The Shakespeare Conference: SHK 24.0042  Monday, 4 February 2013


From:        Sarah Enloe <This email address is being protected from spambots. You need JavaScript enabled to view it.>

Date:         Friday, February 1, 2013 3:15 PM

Subject:     CFP 2013 Blackfriars Conference


Seventh Blackfriars Conference: 23 - 27 October 2013


On odd numbered years since the first October the Blackfriars Playhouse opened, scholars from around the world have gathered in Staunton, during the height of the Shenandoah Valley’s famed Fall colors, to hear lectures, see plays, and learn about early modern theatre. In 2013, the American Shakespeare Center’s Education and Research Department will once again host Shakespeareans, scholars and practitioners alike, to explore Shakespeare in the study and Shakespeare on the stage and to find ways that these two worlds – sometime in collision – can collaborate. Past conferences have included such notable scholars as Andrew Gurr, the “godfather” of the Blackfriars Playhouse, Tiffany Stern, Russ McDonald, Gary Taylor, Stephen Greenblatt, Roz Knutson, Tina Packer, Scott Kaiser, Stephen Booth, George T. Wright, and many more in five days full of activities. 

Except for banquets, all events – papers, plays, workshops, – take place in the world’s only re-creation of Shakespeare’s indoor theatre, the Blackfriars Playhouse. This conference distinguishes itself from saner conferences in a variety of other ways. First, to model the kind of collaboration we think possible we encourage presenters to feature actors as partners in the demonstration of their theses. For instance, in 2009, Gary Taylor’s keynote presentation “Lyrical Middleton” featured ASC actors singing and dancing to the songs in Middleton’s plays. Second, we limit each paper session to six short papers (10 minutes for solo presentations, 13 minutes for presentations with actors). Third, we enforce this rule by ursine fiat – a bear chases from the stage those speakers who go over their allotted time.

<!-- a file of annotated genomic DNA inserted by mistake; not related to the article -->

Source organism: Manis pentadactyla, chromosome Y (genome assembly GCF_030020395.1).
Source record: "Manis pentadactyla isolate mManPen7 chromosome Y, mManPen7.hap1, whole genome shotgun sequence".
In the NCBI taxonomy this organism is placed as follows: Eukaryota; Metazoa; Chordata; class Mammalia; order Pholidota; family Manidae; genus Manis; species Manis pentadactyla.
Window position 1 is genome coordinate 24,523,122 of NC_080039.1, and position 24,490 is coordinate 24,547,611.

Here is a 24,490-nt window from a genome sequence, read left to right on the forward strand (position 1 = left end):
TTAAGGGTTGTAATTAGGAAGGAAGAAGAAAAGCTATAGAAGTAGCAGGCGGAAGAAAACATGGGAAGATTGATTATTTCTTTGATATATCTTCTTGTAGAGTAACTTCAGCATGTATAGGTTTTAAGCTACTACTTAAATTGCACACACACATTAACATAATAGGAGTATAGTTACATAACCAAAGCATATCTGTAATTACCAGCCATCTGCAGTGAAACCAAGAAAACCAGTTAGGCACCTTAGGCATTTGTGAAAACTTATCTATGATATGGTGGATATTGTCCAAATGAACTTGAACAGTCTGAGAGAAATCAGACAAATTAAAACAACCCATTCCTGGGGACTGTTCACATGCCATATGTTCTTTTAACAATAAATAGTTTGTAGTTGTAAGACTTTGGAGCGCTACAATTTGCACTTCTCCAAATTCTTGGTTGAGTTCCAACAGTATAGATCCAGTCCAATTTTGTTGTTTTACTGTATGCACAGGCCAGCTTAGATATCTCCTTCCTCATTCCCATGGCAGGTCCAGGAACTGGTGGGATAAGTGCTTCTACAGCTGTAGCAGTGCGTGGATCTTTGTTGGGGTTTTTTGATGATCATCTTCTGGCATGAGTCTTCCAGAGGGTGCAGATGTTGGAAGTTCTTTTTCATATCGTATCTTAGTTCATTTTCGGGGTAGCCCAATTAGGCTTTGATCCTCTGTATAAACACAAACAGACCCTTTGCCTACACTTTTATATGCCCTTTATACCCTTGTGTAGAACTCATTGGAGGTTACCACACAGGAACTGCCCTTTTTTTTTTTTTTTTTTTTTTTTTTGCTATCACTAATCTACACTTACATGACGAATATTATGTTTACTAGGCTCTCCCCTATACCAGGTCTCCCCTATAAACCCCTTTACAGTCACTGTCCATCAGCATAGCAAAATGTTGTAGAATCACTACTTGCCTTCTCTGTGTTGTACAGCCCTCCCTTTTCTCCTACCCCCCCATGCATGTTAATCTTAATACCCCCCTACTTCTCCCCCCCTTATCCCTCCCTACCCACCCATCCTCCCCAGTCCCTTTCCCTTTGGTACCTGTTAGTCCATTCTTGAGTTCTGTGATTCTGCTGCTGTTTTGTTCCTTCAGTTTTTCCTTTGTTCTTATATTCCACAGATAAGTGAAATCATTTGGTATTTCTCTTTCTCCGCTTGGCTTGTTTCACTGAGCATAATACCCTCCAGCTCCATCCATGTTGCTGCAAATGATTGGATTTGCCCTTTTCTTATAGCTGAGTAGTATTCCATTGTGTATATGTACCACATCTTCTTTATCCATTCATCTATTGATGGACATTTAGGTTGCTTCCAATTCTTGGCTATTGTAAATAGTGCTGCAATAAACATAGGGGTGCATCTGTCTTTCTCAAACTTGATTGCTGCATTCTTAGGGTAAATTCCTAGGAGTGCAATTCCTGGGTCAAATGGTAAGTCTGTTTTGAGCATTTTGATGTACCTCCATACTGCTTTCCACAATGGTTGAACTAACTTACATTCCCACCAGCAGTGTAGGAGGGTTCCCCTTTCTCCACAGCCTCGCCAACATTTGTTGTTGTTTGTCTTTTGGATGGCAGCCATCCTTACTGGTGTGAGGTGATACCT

Delegates also attend all of the plays in the ASC 2013 Fall Season – Romeo and Juliet, All’s Well that Ends Well, Troilus and Cressida, Oliver Goldsmith’s She Stoops to Conquer, and Bob Carlton’s Return to the Forbidden Planet, – and, for the past several conferences, bonus plays written by their colleagues and performed by actors in the Mary Baldwin College MFA in Shakespeare in Performance program. The spirit of fun that imbues the conference manifests itself in the annual Truancy Award, for the sensible conferee who – visiting the Shenandoah Valley at the height of Fall – has the good sense to miss the most sessions.


The 2013 gathering will honor George Walton Williams IV and will include keynote addresses from Russ McDonald, Ann Thompson, Peter Holland, and Abigail Rokison.


ASC Education and Research extends this call for papers on any matters to do with the performance of early modern drama (historical, architectural, political, dramatical, sartorial, medical, linguistical, comical, pastoral) to all interested parties for our biennial conference to be held at the Blackfriars Playhouse in Staunton, Virginia, 23-27 October  2013. The deadline to submit your abstract is 31 May 2013.


Submit an Abstract for consideration; Deadline: May 31st, 2013.

or, for more information, please email Sarah Enloe, Director of Education, at This email address is being protected from spambots. You need JavaScript enabled to view it..


All best,

Sarah Enloe

American Shakespeare Center

Director of Education


The American Shakespeare Center recovers the joy and accessibility of Shakespeare’s theatre, language, and humanity by exploring the English Renaissance stage and its practices through performance and education.


[Editor's Note: For the first time in many years, I will be attending both the SAA and the Blackfriars Conference. The Blackfriars Conference is one of my all time favorite conferences. Shakespeare academics and theater practitioners together without violence, enjoying short but rewarding papers in an atmosphere of absolute fun and enjoyment. Don't approach your time limit or you hear the thunder sheet. Go over and you are dragged from the stage or perhaps pursued by the "dreaded" bear. What a HOOT! And all nestled in lovely Staunton. Finally, if you have not seen the fall foliage of the Shenandoah Valley from Skyline Drive, you are missing one of the nation’s greatest natural beauties. I love it all and hope to see many SHAKSPEReans there. –Hardy]


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